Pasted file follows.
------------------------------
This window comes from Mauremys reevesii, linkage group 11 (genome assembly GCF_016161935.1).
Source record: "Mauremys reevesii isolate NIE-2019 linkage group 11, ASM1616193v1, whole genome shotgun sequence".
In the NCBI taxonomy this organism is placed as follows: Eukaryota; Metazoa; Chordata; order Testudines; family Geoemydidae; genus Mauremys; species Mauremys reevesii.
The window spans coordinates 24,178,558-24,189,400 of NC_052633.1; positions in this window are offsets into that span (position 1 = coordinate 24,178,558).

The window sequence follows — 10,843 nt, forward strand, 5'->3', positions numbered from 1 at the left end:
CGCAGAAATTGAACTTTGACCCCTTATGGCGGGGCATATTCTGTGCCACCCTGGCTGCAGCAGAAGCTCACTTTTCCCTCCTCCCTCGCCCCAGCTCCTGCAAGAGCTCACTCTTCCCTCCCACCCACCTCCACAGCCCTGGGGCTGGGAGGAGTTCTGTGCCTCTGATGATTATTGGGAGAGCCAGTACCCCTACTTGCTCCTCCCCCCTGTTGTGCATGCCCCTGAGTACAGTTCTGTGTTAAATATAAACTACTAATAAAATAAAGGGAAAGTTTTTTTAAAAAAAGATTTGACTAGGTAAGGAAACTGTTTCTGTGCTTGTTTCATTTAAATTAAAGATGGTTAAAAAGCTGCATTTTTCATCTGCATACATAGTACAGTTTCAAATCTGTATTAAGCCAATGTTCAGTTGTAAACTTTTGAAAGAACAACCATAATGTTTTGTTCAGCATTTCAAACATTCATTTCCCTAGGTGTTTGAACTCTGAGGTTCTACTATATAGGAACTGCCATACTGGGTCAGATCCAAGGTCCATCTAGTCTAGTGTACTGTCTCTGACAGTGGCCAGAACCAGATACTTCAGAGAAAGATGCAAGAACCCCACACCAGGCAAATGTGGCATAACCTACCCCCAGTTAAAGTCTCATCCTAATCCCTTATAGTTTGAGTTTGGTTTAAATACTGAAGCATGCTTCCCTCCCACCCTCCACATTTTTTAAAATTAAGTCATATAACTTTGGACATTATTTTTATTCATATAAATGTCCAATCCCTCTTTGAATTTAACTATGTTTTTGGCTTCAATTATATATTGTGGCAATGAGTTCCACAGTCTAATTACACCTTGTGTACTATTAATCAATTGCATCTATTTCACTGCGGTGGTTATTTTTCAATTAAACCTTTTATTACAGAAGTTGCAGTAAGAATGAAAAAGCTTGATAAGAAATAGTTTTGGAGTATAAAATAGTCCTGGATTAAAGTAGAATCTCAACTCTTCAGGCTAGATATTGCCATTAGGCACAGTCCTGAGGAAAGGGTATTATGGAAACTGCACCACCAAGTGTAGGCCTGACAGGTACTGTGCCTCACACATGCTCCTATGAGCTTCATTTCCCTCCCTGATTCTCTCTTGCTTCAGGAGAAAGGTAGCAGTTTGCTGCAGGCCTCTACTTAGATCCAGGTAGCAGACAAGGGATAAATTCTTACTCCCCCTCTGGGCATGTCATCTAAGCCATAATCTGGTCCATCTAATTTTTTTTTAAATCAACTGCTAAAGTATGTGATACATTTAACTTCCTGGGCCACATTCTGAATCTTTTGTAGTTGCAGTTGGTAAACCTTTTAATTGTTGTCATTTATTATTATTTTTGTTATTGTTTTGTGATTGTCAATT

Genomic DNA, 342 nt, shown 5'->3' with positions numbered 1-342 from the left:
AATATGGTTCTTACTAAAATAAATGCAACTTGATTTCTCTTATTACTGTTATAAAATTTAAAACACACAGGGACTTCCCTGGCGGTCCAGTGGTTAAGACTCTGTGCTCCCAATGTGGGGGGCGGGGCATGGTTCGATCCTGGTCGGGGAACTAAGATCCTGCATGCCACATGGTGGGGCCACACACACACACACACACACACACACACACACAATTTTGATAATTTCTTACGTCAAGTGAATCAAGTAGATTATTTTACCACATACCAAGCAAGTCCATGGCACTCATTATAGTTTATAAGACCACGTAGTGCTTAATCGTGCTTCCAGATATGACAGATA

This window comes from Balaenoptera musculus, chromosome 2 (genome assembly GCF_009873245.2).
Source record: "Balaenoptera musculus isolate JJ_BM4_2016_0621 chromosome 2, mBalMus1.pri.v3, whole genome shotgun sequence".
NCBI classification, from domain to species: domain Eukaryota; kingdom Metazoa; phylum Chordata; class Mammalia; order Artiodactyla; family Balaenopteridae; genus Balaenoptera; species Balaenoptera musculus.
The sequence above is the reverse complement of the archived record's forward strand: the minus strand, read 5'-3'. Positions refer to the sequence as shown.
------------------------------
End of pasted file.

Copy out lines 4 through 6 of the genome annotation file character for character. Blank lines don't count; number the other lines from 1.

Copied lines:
The window spans coordinates 24,178,558-24,189,400 of NC_052633.1; positions in this window are offsets into that span (position 1 = coordinate 24,178,558).

The window sequence follows — 10,843 nt, forward strand, 5'->3', positions numbered from 1 at the left end:
CGCAGAAATTGAACTTTGACCCCTTATGGCGGGGCATATTCTGTGCCACCCTGGCTGCAGCAGAAGCTCACTTTTCCCTCCTCCCTCGCCCCAGCTCCTGCAAGAGCTCACTCTTCCCTCCCACCCACCTCCACAGCCCTGGGGCTGGGAGGAGTTCTGTGCCTCTGATGATTATTGGGAGAGCCAGTACCCCTACTTGCTCCTCCCCCCTGTTGTGCATGCCCCTGAGTACAGTTCTGTGTTAAATATAAACTACTAATAAAATAAAGGGAAAGTTTTTTTAAAAAAAGATTTGACTAGGTAAGGAAACTGTTTCTGTGCTTGTTTCATTTAAATTAAAGATGGTTAAAAAGCTGCATTTTTCATCTGCATACATAGTACAGTTTCAAATCTGTATTAAGCCAATGTTCAGTTGTAAACTTTTGAAAGAACAACCATAATGTTTTGTTCAGCATTTCAAACATTCATTTCCCTAGGTGTTTGAACTCTGAGGTTCTACTATATAGGAACTGCCATACTGGGTCAGATCCAAGGTCCATCTAGTCTAGTGTACTGTCTCTGACAGTGGCCAGAACCAGATACTTCAGAGAAAGATGCAAGAACCCCACACCAGGCAAATGTGGCATAACCTACCCCCAGTTAAAGTCTCATCCTAATCCCTTATAGTTTGAGTTTGGTTTAAATACTGAAGCATGCTTCCCTCCCACCCTCCACATTTTTTAAAATTAAGTCATATAACTTTGGACATTATTTTTATTCATATAAATGTCCAATCCCTCTTTGAATTTAACTATGTTTTTGGCTTCAATTATATATTGTGGCAATGAGTTCCACAGTCTAATTACACCTTGTGTACTATTAATCAATTGCATCTATTTCACTGCGGTGGTTATTTTTCAATTAAACCTTTTATTACAGAAGTTGCAGTAAGAATGAAAAAGCTTGATAAGAAATAGTTTTGGAGTATAAAATAGTCCTGGATTAAAGTAGAATCTCAACTCTTCAGGCTAGATATTGCCATTAGGCACAGTCCTGAGGAAAGGGTATTATGGAAACTGCACCACCAAGTGTAGGCCTGACAGGTACTGTGCCTCACACATGCTCCTATGAGCTTCATTTCCCTCCCTGATTCTCTCTTGCTTCAGGAGAAAGGTAGCAGTTTGCTGCAGGCCTCTACTTAGATCCAGGTAGCAGACAAGGGATAAATTCTTACTCCCCCTCTGGGCATGTCATCTAAGCCATAATCTGGTCCATCTAATTTTTTTTTAAATCAACTGCTAAAGTATGTGATACATTTAACTTCCTGGGCCACATTCTGAATCTTTTGTAGTTGCAGTTGGTAAACCTTTTAATTGTTGTCATTTATTATTATTTTTGTTATTGTTTTGTGATTGTCAATT